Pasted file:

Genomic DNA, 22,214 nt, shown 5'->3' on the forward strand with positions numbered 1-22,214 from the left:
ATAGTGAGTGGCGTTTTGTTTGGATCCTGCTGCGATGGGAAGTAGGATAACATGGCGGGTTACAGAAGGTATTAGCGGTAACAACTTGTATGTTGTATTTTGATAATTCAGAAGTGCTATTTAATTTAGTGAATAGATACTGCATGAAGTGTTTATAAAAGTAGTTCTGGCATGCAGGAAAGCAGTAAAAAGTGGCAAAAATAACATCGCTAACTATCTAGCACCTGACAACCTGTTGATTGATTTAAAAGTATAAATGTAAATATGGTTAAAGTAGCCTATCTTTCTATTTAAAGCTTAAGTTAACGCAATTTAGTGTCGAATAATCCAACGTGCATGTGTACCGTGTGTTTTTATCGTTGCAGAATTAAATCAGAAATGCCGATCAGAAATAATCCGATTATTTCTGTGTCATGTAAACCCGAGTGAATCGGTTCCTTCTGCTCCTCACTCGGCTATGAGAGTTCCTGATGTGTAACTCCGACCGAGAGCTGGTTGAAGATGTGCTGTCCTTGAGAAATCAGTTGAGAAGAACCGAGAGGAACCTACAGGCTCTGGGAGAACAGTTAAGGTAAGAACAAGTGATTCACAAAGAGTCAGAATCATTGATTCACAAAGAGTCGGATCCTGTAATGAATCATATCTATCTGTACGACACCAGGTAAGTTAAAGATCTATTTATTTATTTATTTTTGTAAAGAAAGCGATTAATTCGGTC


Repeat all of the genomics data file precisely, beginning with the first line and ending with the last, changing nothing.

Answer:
Genomic DNA, 22,214 nt, shown 5'->3' on the forward strand with positions numbered 1-22,214 from the left:
ATAGTGAGTGGCGTTTTGTTTGGATCCTGCTGCGATGGGAAGTAGGATAACATGGCGGGTTACAGAAGGTATTAGCGGTAACAACTTGTATGTTGTATTTTGATAATTCAGAAGTGCTATTTAATTTAGTGAATAGATACTGCATGAAGTGTTTATAAAAGTAGTTCTGGCATGCAGGAAAGCAGTAAAAAGTGGCAAAAATAACATCGCTAACTATCTAGCACCTGACAACCTGTTGATTGATTTAAAAGTATAAATGTAAATATGGTTAAAGTAGCCTATCTTTCTATTTAAAGCTTAAGTTAACGCAATTTAGTGTCGAATAATCCAACGTGCATGTGTACCGTGTGTTTTTATCGTTGCAGAATTAAATCAGAAATGCCGATCAGAAATAATCCGATTATTTCTGTGTCATGTAAACCCGAGTGAATCGGTTCCTTCTGCTCCTCACTCGGCTATGAGAGTTCCTGATGTGTAACTCCGACCGAGAGCTGGTTGAAGATGTGCTGTCCTTGAGAAATCAGTTGAGAAGAACCGAGAGGAACCTACAGGCTCTGGGAGAACAGTTAAGGTAAGAACAAGTGATTCACAAAGAGTCAGAATCATTGATTCACAAAGAGTCGGATCCTGTAATGAATCATATCTATCTGTACGACACCAGGTAAGTTAAAGATCTATTTATTTATTTATTTTTGTAAAGAAAGCGATTAATTCGGTC